This tendency toward increasing vault complexity in Central Europe over the course of the 15th and 16th centuries is even more apparent in the Holy Cross Cathedral (1315-1521) in Schwäbisch Gmünd, Germany. The church was begun as early as 1315, probably by Peter Parler's father, Heinrich, who along with his son, may also have designed the choir. The choir vault was rebuilt later (1497-1521) after a collapse of the towers, possibly by another great German architect of the period, Burkhard Engelberg.
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The English lineage of these decorative vaults is apparent in the nave, where the design is close to that of the Lady Chapel in Ely Cathedral, Ely, England. The choir is more complex still, with a dense net vault reminiscent of the Gloucester Cathedral choir.
In Vienna, the huge St. Stephen's Cathedral (1359-1467) is a modified hall church design, with the nave only slightly higher than the aisles, and no clerestory. Construction continued over a century and a half, with the net vault over the nave completed to a design by Hans Puchspaum.
Similar designs from the same time period can be seen in the Church of St. George (1448-1499) in Dinkelsbühl, Germany, built by Niclaus Eseler the Elder and his son Niclaus Eseler the Younger, and in the Frauenkirche (1468-1494) in Munich, built by Jörg Ganghofer (also known as Jörg von Halsbach).
Ganghofer was the city architect in Munich, where he also worked on the old town hall. Little is known of him, except that he was born near Moosberg, Germany and died in 1488, at which time the Frauenkirche, his most important building, was complete (except for the tower). The Frauenkirche is one of the most beautiful examples of the German hall church type, achieving a highly refined sense of balance and harmony with its very high interior, lines of octagonal piers, and stellar pattern vault.
Late English Style (1480-1550): Pendant Vaults and Fan Vaults
Late Gothic architects in England continued to experiment with new vault forms throughout the 15th and 16th centuries. The late Perpendicular vaults (1472-1499) over the choir of Norwich Cathedral designed by Robert Everard, master from 1440 to 1485, show an arrangement of liernes that creates star patterns down the apex of the vault.
The transition from the rounded Norman arcades is handled in an interesting manner: the rounded arch forms and attached half shafts are echoed by the double compound columns of the clerestory, joined at the top by arches from which the ribs spring.
Another solution to the transition from a Norman lower elevation to a late Gothic vault can be seen in Christ Church Cathedral (1158-1529), in Oxford. Here the architect (probably William Orchard, active at Oxford from 1475 until he died in 1504) built the vault (1478-1503) with an even more complex star pattern of liernes than at Norwich Cathedral.
The ribs spring from pendants attached to ridged brackets that curve up and out from the heavy Norman arcades. These hanging pendants have no function whatsoever but are purely decorative embellishments and lead directly to the pendant fan vaults of the Tudor period.
The fine curvilinear motifs of fan vaults, whose carved ribs are equally spaced and of the same curvature, signal the end of the Perpendicular style and the beginning of the Tudor period in English architecture. By the 16th century, the carving of standardized components was well established in the masons' workshops, and fan vaults are partially a reflection of this.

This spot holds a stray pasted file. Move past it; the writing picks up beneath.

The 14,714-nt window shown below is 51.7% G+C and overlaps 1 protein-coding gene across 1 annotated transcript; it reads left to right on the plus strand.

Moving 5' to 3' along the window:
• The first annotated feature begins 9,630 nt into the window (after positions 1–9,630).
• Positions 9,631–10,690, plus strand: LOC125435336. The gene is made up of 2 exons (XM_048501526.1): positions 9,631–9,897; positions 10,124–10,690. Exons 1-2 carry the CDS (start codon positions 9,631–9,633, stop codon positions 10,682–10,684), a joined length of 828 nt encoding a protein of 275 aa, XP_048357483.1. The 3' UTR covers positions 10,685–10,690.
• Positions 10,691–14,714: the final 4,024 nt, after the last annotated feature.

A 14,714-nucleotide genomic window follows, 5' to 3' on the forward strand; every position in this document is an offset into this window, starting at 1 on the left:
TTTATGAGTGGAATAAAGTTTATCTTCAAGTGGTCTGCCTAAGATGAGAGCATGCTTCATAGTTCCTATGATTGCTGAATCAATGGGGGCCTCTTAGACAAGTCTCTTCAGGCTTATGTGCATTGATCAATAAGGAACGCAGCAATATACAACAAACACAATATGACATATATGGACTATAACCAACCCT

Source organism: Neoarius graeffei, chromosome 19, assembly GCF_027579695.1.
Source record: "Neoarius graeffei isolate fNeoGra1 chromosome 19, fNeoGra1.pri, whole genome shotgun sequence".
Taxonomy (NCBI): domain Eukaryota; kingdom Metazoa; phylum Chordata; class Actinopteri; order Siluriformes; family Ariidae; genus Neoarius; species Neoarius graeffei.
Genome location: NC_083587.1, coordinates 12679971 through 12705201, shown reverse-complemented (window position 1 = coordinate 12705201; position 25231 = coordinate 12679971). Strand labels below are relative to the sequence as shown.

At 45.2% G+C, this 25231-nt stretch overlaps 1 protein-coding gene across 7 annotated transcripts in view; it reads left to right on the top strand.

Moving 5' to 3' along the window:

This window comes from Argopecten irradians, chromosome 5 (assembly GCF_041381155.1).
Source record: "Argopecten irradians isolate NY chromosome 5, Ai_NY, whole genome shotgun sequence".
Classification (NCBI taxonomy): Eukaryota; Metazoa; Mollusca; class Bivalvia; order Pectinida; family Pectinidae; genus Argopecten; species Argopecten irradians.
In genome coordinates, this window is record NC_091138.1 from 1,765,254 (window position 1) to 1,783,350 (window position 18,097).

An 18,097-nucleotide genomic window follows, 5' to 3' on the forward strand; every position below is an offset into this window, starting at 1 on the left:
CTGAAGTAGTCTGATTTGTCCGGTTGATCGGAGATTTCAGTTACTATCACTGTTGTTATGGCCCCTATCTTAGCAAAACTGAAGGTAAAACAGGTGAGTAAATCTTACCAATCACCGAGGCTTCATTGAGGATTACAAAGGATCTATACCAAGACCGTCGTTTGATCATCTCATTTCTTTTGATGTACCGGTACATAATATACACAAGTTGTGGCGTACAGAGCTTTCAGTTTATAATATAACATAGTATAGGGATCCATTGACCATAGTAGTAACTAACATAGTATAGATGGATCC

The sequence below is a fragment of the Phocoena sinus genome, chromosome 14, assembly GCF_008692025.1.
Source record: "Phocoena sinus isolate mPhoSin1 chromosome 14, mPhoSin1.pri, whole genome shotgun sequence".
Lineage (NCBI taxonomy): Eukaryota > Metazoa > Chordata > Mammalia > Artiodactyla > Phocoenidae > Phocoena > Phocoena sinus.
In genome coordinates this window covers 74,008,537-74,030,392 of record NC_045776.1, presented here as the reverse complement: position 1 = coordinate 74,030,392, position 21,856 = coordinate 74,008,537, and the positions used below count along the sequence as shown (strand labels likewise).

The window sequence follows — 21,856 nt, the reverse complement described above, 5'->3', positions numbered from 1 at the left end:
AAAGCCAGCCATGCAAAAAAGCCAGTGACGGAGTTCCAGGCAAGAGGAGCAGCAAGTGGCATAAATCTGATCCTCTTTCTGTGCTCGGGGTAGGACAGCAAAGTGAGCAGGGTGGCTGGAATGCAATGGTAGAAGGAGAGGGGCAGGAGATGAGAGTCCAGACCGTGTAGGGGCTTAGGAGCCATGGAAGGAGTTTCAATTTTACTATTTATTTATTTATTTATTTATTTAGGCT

In traditional Gothic vaults, the ribs were separate components constructed first as a permanent centering for the webs, which were composed of individual cut blocks overlaid subsequently on the rib structure. With fan vaults, the ribs are an integral blind tracery pattern carved into large, shell-like curved plates. These could be carved in the workshop as standardized modules, which were then fitted together on site to form the vault.
Among the most extraordinary examples of this type of vault are those found in Bath Abbey (1501-1539), designed by Robert and William Vertue, the sons of Adam Vertue, who was employed as a mason at Westminster Abbey.
The Vertue brothers both had appointments as master masons for the king and were the preeminent designers of late Gothic fan vaults in England. They are associated with the designs of the vaults of Henry VII's Chapel in Westminster Abbey and St. George's Chapel in Windsor Castle.
Fan vaults were also used by John Wastell in the Bell Harry Tower (1493-1507) built over the crossing of Canterbury Cathedral. Wastell was one the most significant masons of the late Gothic period in England who did not hold a royal appointment and is attributed with the fan vaults in King's College Chapel (1448-1515) at Cambridge, added in 1508-1515.
The interior of King's College Chapel is extraordinarily beautiful, with the delicate tracery of the enormous stained glass windows of the aisleless choir taken up perfectly by the fan vault's delicate blind tracery.
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David Stephenson is an associate professor in the School of Art at the University of Tasmania, Hobart. His work has been exhibited throughout the world and published in numerous publications. He is also the author of Visions of Heaven.
This article is excerpted from Heavenly Vaults by David Stephenson, copyright © 2009, with permission of the publisher, Princeton Architectural Press.